Biblioteca virtual - Artigos dos membros da SOLAMAC
Before the Galapagos Archipelago became famous thanks to Darwin’s work on the theory of natural selection, it already was a hub in the global economy as an eighteenth-century whaling ground. Now a marine reserve, Galapagos is one of the most popular destinations for nature tourism and whale observations in the world. Over the last two decades, tour guides and researchers have contributed their occasional whale and dolphin sightings to a whale database with sighting records from 1993 to 2010, which we analyze here. We use presence/absence data of different species to assess the impact of El Niño Southern Oscillation (ENSO) cycles and associated surface water temperature variations on the cetacean community in the Galapagos. We also describe the occurrence patterns of the 12 most common species in detail. Finally, we photographically identify 17 orcas in four pods and follow their distribution within the Galapagos Marine Reserve (GMR). According to their presence from June to November, humpback and blue whales show a strong affinity for the Southeast Pacific population, but sightings of all baleen whales throughout the year suggest that there are resident populations in the GMR. Of all cetaceans, bottlenose dolphins are most common and similar to orcas; they seem to be resident to the GMR. Residency of orcas is confirmed by numerous resightings of 17 animals with the longest time span between resightings from 2005 to 2011. The information presented here indicates that Galapagos supports a unique and diverse cetacean fauna that can be reliably observed along the established routes for tourism vessels. This information could form the basis for the establishment of a targeted and responsible whale watching industry.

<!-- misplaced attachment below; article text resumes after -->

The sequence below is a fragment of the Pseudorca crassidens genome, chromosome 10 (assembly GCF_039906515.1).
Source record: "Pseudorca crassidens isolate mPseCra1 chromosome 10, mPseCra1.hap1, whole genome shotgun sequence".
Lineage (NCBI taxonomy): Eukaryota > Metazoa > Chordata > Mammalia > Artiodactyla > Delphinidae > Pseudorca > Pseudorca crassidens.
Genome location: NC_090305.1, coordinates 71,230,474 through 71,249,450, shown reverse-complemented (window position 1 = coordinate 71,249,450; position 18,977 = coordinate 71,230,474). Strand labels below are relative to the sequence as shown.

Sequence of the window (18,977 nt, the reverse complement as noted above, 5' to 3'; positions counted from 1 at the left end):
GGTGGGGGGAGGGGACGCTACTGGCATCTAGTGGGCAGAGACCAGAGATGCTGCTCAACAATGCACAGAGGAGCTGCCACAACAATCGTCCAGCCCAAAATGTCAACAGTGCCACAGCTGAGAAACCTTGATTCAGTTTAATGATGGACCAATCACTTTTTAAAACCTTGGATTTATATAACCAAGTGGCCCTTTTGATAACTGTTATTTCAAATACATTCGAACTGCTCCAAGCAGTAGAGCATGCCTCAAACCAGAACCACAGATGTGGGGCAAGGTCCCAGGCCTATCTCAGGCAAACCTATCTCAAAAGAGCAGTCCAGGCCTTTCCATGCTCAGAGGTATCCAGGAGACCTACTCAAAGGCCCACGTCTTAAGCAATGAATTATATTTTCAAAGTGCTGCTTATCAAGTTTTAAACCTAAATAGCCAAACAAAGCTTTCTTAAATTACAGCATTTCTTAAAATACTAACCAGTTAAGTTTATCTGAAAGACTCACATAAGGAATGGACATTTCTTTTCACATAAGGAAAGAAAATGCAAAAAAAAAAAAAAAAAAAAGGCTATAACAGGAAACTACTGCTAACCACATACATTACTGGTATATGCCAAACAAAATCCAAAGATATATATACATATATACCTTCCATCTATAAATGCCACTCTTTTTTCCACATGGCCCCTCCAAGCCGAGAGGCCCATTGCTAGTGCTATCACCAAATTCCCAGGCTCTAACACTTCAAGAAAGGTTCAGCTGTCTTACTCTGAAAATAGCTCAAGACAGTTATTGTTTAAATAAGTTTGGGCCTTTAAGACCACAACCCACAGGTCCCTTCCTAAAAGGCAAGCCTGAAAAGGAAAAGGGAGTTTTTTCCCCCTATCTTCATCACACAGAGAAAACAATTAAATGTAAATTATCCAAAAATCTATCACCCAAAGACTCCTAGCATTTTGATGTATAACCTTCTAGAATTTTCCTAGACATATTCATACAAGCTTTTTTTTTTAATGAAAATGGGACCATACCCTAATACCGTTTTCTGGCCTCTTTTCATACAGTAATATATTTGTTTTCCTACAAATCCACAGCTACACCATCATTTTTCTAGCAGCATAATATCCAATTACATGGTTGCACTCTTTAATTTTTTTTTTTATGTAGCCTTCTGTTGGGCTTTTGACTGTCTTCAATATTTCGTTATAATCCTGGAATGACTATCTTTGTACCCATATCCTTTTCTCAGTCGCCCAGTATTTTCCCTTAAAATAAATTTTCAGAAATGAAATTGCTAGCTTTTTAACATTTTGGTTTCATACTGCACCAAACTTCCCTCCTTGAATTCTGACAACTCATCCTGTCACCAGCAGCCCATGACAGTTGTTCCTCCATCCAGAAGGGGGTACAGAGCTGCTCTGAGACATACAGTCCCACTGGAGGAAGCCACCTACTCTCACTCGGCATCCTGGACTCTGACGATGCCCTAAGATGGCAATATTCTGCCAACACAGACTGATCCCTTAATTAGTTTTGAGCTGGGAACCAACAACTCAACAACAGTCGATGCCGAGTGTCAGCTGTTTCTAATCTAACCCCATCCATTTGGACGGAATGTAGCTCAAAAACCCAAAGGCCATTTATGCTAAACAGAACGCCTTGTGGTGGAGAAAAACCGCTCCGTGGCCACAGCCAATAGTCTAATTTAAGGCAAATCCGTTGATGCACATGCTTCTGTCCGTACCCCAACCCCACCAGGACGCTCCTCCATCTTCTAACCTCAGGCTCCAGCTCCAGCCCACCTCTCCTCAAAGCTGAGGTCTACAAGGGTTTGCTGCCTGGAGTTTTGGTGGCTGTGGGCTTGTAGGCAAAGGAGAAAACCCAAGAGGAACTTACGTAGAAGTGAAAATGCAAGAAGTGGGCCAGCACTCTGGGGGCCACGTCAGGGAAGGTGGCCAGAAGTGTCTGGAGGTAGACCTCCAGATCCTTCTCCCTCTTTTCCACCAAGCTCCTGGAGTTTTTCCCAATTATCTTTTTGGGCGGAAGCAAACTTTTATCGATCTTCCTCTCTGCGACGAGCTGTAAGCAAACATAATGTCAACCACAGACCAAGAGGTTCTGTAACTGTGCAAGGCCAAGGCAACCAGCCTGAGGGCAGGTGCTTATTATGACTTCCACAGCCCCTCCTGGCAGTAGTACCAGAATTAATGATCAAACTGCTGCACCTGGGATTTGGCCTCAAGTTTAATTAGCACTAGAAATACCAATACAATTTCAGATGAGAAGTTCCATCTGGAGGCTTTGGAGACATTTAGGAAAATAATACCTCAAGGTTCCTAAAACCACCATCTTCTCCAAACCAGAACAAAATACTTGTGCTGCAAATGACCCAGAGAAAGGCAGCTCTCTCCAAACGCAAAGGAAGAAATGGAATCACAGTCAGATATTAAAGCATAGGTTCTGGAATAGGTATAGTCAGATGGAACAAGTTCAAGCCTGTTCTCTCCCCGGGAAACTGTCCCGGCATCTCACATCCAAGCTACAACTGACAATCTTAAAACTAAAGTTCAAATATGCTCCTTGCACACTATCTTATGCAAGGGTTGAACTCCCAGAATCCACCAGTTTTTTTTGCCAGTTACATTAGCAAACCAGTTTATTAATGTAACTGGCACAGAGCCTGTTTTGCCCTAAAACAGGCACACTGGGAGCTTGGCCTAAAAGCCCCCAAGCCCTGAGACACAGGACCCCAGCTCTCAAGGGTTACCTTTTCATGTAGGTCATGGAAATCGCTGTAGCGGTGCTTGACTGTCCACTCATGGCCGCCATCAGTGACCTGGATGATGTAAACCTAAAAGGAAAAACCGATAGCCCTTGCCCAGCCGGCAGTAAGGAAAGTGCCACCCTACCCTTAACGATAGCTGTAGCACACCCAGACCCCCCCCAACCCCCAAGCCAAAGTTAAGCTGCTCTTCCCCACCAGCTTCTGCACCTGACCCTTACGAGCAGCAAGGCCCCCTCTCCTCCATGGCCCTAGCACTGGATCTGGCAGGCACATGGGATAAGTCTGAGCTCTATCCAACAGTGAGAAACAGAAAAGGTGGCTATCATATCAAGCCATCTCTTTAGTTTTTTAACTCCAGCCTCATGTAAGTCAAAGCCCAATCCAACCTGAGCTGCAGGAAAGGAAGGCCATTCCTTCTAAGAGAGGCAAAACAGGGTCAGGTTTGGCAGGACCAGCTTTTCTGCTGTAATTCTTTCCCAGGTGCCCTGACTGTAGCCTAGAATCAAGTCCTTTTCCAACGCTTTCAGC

- Link: http://dx.doi.org/10.1007/978-1-4614-5794-7_13
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